On the negative side, we discover some not too savory things about Bertie's childhood. There's a reason Bertie stutters. At the risk of giving away too much, suffice to say that
a) being a royal child is a lonely existence, and
b) even kings are not above playing favorites with their children.
And while at first we think the two brothers are tight, it soon becomes clear that Dad isn't the only meanie in Bertie's life. David/Edward VIII is pretty abusive to his little bro as well.
4. Friendship. When you realize just how isolated royals are, the idea that Bertie actually forms a friendship with Lionel Logue is actually a miracle. The path to friendship is a bumpy one. Lionel must earn his patient's trust. Bertie must give himself permission to let down his guard. Lionel is a master at what he does. He doesn't give an inch, nor does he treat Bertie like anything but his patient. This is is what wins Bertie over in the end.
The scenes between Colin Firth and Geoffrey Rush are the most entertaining in the film. You'll laugh out loud at Lionel's snappy one-liners, the "physical" therapy Bertie must endure, and the back-and-forth that runs the gamut of emotions (not unlike a "real" friendship).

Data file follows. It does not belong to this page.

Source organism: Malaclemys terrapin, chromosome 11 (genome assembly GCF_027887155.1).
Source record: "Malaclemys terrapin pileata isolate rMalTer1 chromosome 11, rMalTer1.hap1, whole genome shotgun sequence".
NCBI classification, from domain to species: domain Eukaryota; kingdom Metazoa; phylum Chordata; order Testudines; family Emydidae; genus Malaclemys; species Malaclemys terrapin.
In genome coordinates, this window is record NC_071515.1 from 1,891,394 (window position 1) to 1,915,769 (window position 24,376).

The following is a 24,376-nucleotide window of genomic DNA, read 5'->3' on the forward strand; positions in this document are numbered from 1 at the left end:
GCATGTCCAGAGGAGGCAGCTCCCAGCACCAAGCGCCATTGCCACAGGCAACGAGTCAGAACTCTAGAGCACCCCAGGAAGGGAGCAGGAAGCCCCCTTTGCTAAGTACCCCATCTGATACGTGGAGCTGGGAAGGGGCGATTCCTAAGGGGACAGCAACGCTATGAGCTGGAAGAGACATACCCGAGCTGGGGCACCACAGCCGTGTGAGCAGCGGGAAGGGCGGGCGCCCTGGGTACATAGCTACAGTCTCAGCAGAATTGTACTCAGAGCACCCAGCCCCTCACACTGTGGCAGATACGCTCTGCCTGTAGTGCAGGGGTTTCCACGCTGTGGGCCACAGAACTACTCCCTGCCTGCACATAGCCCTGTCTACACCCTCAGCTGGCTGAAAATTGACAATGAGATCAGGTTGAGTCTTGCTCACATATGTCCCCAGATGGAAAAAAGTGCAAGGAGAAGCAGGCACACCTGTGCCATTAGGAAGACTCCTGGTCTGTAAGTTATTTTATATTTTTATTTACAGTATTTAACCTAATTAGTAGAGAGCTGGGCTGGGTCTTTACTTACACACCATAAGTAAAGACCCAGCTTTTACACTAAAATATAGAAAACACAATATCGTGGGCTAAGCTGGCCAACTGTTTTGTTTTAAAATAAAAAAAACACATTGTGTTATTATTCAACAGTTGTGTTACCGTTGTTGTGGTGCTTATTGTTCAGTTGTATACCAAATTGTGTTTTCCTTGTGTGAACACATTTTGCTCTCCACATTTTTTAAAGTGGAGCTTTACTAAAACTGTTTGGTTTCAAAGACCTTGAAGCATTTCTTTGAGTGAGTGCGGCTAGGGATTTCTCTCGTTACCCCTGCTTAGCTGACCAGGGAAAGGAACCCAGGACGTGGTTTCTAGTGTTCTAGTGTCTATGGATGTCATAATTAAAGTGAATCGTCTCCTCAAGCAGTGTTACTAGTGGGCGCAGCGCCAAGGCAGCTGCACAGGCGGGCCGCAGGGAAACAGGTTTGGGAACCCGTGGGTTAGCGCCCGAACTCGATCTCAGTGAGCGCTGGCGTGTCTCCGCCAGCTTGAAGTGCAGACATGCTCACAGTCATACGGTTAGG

Oh yes. If you've ever wondered whether monarchs curse, the answer is a definite, "yes!" And it's hilarious!
Tom Hooper's John Adams Miniseries
5. Triumph. This film is based on true events. There's no surprise ending to "The King's Speech." Lionel Logue is engaged to cure Prince Albert/King George VI of his stuttering. He succeeds. Which is to say, Bertie succeeds.
You can''t help but root for Bertie. He's eminently likeable. He's earnest. He's honorable. Even when he's sputtering in frustration, he's endearing. He's Colin Firth, for goodness' sakes!
Bertie never wanted to be king. But he was destined to be king.
You just know he's going to get it right in the end. And he does.
The rest, as they say, is history.
Official Movie Website
- The King\'s Speech - Official Site
Based on the true story of King George VI, THE KING'S SPEECH follows the Royal Monarch's quest to find his voice.